Some people may already be familiar with the Thornbridge name. They’re probably real ale drinkers. Yes, it’s the Thornbridge brewery hall. Brewers of the lethal Jaipur. The brewery started in an outbuilding of the hall. If you are at a loose end in January and February, the gardens are open to the public for free. The rest of the year, there is a charge to visit. House tours are available at certain times in the year. Car parking is free, or if you fancy a walk or cycle along the Monsal Trail, you can access that way.
There has been a hall there since the 12th century, although the current version is much more modern. It was pretty much rebuilt in the mid 1800s in the Jacobean style and added to extensively later that century. It’s a beautiful building.
If you choose to drive rather than cycle or walk from the Monsal Trail, you drive up from the road through some of the 100 acres of parkland. Pigs, sheep, goats and fowl can be seen foraging in the grounds. The gardens span 12 acres. The idea was to create “1000 shades of green”. Which means that even in January and February, the gardens are a pleasant place to visit.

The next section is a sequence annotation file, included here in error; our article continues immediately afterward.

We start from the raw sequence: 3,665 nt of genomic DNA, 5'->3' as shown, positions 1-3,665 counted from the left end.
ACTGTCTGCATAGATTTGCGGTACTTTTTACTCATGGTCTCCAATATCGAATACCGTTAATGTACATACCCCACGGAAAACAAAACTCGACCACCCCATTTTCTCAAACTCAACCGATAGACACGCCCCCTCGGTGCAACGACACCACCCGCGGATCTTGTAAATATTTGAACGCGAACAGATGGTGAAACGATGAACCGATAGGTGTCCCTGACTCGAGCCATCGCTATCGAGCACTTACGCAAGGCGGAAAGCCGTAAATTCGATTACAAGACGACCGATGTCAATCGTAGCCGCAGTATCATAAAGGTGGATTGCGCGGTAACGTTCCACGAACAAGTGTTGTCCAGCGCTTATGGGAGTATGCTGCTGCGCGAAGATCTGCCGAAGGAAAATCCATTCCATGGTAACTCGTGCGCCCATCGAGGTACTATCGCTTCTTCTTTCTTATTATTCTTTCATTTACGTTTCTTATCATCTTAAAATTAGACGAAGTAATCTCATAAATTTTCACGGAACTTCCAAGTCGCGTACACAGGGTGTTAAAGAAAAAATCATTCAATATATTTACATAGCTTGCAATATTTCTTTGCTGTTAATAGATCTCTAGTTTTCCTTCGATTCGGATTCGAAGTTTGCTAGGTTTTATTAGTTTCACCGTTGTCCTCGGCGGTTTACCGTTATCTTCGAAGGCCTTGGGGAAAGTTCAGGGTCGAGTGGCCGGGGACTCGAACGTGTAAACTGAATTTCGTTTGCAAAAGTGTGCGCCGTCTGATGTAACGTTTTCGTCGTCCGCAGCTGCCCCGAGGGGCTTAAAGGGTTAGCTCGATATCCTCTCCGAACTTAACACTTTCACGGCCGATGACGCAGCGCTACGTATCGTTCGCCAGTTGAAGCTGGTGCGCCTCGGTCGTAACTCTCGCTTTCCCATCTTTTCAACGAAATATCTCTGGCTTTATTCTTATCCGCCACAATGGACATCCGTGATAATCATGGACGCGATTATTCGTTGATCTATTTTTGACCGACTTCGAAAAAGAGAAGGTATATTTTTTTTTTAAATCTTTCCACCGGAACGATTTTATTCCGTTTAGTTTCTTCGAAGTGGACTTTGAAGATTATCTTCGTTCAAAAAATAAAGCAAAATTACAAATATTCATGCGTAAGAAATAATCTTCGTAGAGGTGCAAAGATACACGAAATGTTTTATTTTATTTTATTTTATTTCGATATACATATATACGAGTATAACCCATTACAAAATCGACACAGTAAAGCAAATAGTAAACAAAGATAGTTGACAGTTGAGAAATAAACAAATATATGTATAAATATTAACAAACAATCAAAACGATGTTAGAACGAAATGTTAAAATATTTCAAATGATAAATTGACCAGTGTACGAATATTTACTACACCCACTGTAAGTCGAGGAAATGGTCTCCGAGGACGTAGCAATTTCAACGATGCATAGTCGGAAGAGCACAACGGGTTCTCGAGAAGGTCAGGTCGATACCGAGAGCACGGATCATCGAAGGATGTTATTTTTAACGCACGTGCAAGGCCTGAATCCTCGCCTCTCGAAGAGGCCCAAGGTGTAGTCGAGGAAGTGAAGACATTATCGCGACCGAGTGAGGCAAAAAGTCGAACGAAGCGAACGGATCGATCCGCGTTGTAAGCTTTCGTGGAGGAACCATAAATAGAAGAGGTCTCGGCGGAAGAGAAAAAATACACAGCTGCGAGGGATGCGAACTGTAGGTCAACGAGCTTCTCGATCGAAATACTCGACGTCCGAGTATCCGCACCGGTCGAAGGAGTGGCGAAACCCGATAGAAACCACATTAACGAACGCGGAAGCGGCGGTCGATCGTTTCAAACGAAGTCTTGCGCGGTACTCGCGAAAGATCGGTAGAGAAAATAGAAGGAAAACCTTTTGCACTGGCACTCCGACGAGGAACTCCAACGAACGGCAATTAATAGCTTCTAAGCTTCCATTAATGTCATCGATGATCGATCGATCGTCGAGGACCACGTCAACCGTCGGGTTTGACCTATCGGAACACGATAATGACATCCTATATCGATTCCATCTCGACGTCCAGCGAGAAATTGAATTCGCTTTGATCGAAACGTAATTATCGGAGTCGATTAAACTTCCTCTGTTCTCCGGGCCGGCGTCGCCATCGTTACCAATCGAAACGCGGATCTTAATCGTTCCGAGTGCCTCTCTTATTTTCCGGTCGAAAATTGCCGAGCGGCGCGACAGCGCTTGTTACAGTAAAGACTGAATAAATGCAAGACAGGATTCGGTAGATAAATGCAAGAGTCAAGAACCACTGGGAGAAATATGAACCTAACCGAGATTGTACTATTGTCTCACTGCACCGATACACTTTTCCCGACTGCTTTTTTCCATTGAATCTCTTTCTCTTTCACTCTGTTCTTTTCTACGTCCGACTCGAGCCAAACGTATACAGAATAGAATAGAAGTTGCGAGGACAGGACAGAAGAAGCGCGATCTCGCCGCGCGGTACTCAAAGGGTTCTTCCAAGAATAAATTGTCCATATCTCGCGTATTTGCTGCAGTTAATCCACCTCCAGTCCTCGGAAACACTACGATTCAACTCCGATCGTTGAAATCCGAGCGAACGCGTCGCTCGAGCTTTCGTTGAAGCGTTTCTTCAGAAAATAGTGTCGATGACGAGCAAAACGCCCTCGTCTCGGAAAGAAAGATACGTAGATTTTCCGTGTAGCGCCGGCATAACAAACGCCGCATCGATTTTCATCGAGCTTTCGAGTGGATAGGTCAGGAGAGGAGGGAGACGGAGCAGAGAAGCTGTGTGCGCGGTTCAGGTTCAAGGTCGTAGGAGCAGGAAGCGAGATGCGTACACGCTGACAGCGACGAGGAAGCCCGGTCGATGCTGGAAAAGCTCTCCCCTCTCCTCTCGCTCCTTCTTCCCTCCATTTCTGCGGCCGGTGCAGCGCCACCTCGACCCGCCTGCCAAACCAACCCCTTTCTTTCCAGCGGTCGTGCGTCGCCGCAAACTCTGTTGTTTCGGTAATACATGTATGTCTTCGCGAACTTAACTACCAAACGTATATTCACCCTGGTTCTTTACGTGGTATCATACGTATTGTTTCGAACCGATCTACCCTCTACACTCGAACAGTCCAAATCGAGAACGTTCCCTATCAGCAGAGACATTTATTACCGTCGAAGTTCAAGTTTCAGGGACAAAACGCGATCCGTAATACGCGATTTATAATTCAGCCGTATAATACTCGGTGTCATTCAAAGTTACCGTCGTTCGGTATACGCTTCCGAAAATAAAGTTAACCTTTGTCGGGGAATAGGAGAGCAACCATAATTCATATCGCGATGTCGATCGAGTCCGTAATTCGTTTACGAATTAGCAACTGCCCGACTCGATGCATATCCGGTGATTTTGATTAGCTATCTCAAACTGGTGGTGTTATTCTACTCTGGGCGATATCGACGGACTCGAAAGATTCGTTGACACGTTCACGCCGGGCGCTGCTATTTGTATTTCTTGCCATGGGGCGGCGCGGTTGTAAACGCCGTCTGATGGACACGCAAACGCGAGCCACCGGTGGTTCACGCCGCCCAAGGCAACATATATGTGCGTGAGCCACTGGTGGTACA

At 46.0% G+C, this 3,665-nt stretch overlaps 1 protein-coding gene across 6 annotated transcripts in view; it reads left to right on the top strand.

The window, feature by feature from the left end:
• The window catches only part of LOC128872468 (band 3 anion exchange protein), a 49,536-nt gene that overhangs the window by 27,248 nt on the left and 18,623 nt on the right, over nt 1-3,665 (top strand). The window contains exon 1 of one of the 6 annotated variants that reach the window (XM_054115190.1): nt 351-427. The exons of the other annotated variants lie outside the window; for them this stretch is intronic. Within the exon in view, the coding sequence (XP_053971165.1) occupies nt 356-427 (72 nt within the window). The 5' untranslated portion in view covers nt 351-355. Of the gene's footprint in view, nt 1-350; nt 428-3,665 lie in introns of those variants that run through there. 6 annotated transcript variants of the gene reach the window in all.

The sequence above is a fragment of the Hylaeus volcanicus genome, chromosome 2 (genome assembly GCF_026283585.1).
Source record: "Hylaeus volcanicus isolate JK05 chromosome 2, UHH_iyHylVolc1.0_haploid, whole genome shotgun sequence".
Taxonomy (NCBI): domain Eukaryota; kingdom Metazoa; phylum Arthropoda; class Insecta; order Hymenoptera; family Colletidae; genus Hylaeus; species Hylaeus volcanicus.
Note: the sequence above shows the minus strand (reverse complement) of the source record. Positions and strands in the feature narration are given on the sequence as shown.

The grounds have lots of statues, with gardens ranging from a scented garden, an Italian garden and a water garden (my favourite one, it’s stunning), there’s a very impressive orangery with some fascinating cacti, a huge koi lake and some very impressive old trees.
There are times during the year when they hold a “meet the animals” days. We met pigs, sheep (they’re happy to be fed sheep nuts by hand) and goats. Children will really love it.
The cafe is very welcoming, including to dogs on leads. There’s a decent range and they also sell meat from their own land, although some people may be a bit squeamish about eating a relative of one of the piglets they’ve walked past on the way from the car park.
If you are in the area, a visit to Thornbridge Hall is a very pleasant way to spend an afternoon.